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Digital privacy

The ePrivacy Directive and the General Data Protection Regulation help ensure digital privacy for EU citizens.

When you access the web, you often entrust vital personal information, such as your name, address, and credit card number, to your Internet Service Provider and the website you are using. What happens to this data? Could it fall into the wrong hands? What rights do you have with regards to your personal information?

Common EU rules have been established to ensure that there is a high standard of protection for personal data everywhere in the EU. Currently, the two main strands of the data protection legal framework in the EU are the ePrivacy Directive (Directive on privacy and electronic communications), and the General Data Protection Regulation (GDPR).

The ePrivacy Directive builds on EU telecoms and data protection frameworks to ensure that all communications over public networks maintain respect for fundamental rights. There should be a high level of data protection and of privacy regardless of the technology used.

The European Commission adopted a proposal for a Regulation on Privacy and Electronic Communications to replace the Directive in 2017. 

The EU GDPR ensures that personal data can only be gathered under strict conditions and for legitimate purposes. Organisations that collect and manage your personal information must also protect it from misuse and respect certain rights.

Informed consent for 'cookies' and other devices

The ePrivacy Directive requires EU countries to ensure that users grant their consent before cookies (small text files stored in the user's web browser) are stored and accessed in computers, smartphones or other device connected to the Internet.

The draft Regulation introduces the concept of "privacy by design" whereby users can choose a higher or lower level of privacy.

Personal data breaches

Telecom operators and Internet Service Providers possess a huge amount of customers' data, which must be kept confidential and secure. However, sometimes sensitive information can be stolen, lost, or illegally accessed. The ePrivacy Directive ensures that the provider reports any personal data breaches to the national authority and informs the subscriber or individual directly of any risk related to personal data or privacy.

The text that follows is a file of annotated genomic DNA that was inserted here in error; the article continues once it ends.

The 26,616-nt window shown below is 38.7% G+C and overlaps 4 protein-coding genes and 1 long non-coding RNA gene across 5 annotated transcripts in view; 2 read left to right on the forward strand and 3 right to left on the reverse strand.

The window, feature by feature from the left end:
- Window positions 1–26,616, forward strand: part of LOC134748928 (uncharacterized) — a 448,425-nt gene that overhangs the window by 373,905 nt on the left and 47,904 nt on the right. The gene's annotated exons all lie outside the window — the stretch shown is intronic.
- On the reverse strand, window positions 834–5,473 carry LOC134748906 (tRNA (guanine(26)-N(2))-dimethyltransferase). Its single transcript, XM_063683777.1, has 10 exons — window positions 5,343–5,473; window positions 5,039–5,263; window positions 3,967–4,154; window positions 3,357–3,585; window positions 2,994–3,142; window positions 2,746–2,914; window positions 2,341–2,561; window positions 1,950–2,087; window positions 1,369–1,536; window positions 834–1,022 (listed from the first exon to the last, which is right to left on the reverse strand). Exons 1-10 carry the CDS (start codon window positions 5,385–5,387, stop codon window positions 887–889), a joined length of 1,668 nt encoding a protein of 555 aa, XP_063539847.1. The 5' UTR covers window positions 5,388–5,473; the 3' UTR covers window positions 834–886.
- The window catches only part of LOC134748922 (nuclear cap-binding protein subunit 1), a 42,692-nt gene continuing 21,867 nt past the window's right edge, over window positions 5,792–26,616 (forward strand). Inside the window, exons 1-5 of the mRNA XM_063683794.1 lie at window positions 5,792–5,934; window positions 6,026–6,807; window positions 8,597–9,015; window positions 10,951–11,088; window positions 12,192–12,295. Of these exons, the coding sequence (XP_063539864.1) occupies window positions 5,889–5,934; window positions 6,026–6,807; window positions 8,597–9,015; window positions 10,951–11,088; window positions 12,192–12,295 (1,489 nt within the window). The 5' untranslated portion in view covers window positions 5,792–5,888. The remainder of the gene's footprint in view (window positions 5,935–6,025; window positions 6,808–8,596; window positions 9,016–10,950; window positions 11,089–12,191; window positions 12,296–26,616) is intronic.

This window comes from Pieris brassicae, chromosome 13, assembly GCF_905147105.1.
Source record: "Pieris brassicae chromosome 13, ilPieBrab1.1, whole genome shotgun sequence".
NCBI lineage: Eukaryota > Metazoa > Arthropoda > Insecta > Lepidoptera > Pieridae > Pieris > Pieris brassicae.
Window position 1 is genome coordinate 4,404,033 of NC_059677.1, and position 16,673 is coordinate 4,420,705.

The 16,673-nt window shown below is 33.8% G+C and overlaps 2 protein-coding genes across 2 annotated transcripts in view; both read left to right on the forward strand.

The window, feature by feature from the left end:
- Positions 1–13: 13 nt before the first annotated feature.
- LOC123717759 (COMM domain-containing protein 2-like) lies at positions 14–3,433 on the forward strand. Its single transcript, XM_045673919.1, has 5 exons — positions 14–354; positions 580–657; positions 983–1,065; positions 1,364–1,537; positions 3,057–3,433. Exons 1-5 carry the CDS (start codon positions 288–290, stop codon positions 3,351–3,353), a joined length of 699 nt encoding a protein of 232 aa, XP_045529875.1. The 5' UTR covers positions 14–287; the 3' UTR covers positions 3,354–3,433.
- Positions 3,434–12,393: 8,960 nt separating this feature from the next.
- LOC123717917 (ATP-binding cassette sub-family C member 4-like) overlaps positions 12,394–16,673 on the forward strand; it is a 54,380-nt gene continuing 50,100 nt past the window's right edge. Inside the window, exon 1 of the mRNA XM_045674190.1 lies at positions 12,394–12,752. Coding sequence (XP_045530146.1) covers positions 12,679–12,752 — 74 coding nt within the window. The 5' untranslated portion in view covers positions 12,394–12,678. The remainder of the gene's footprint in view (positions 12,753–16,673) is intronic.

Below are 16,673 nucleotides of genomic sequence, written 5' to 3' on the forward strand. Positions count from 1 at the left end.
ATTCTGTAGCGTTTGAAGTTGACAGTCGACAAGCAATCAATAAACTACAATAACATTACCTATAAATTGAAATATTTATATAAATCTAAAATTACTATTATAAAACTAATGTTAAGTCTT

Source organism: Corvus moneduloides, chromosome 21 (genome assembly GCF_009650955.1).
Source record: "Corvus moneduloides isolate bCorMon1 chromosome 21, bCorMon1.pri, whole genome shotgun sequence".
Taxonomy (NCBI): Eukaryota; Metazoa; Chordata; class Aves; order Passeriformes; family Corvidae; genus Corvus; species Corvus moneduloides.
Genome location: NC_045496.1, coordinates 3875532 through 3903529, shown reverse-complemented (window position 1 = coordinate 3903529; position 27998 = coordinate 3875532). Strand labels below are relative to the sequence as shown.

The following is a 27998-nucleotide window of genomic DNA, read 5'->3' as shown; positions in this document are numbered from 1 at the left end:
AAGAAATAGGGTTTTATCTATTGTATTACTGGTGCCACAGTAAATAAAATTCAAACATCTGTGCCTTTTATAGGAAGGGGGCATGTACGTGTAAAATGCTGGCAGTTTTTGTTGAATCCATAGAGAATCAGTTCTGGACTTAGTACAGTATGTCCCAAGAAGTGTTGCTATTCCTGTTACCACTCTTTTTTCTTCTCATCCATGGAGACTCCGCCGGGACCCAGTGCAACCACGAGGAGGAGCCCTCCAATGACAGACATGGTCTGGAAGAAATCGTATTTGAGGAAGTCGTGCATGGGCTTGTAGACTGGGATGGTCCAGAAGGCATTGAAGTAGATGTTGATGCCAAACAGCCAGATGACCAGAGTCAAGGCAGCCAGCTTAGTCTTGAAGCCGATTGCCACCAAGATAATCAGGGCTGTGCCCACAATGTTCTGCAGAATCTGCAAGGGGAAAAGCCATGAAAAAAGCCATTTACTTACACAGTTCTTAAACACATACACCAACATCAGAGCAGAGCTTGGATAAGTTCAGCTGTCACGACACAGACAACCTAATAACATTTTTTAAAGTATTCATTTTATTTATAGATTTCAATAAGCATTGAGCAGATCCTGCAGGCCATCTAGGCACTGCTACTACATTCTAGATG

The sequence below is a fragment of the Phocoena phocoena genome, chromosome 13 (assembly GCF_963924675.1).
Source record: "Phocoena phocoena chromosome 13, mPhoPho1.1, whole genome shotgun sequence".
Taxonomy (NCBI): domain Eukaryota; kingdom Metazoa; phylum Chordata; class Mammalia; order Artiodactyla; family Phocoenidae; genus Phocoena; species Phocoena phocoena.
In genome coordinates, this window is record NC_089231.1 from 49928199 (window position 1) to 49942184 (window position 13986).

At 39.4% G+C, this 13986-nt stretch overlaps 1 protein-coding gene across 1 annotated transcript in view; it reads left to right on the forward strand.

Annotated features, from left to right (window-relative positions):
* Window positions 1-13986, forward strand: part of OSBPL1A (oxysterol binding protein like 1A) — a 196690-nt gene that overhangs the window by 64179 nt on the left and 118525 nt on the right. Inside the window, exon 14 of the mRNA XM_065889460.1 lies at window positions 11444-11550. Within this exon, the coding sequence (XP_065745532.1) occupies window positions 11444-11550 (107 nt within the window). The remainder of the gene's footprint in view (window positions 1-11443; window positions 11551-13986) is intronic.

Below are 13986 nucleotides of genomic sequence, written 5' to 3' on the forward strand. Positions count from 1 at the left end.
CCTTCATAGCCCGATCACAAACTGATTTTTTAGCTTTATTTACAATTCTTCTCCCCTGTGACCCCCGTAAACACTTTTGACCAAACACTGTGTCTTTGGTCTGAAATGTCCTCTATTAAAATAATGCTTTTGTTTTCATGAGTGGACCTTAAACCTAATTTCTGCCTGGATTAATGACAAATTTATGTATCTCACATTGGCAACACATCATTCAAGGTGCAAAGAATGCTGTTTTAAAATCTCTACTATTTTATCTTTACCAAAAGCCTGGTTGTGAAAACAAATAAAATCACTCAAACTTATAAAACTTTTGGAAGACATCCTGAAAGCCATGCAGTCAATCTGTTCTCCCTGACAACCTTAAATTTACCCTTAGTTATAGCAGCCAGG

The draft Regulation does not include specific provisions on personal data breaches but relies on the relevant provisions of the GDPR.


Commission launches public consultation on Database Directive

The Database Directive, adopted in 1996, aims at encouraging the development of databases through appropriate legal protection and the use of data. The Commission launches today a consultation to understand better how the Database Directive is used, to evaluate its impact on users and to identify possible needs of adjustment. Since the entry into force of the Directive, the database market, and more generally the role of data in the economy, has evolved. The Commission has recently presented several initiatives to boost the European data economy. 

Commission proposes high level of privacy rules for all electronic communications and updates data protection rules for EU institutions

The Commission is proposing new legislation to ensure stronger privacy in electronic communications, while opening up new business opportunities. The measures presented today aim to update current rules, extending their scope to all electronic communication providers. They also aim to create new possibilities to process communication data and reinforce trust and security in the Digital Single Market – a key objective of the Digital Single Market strategy.

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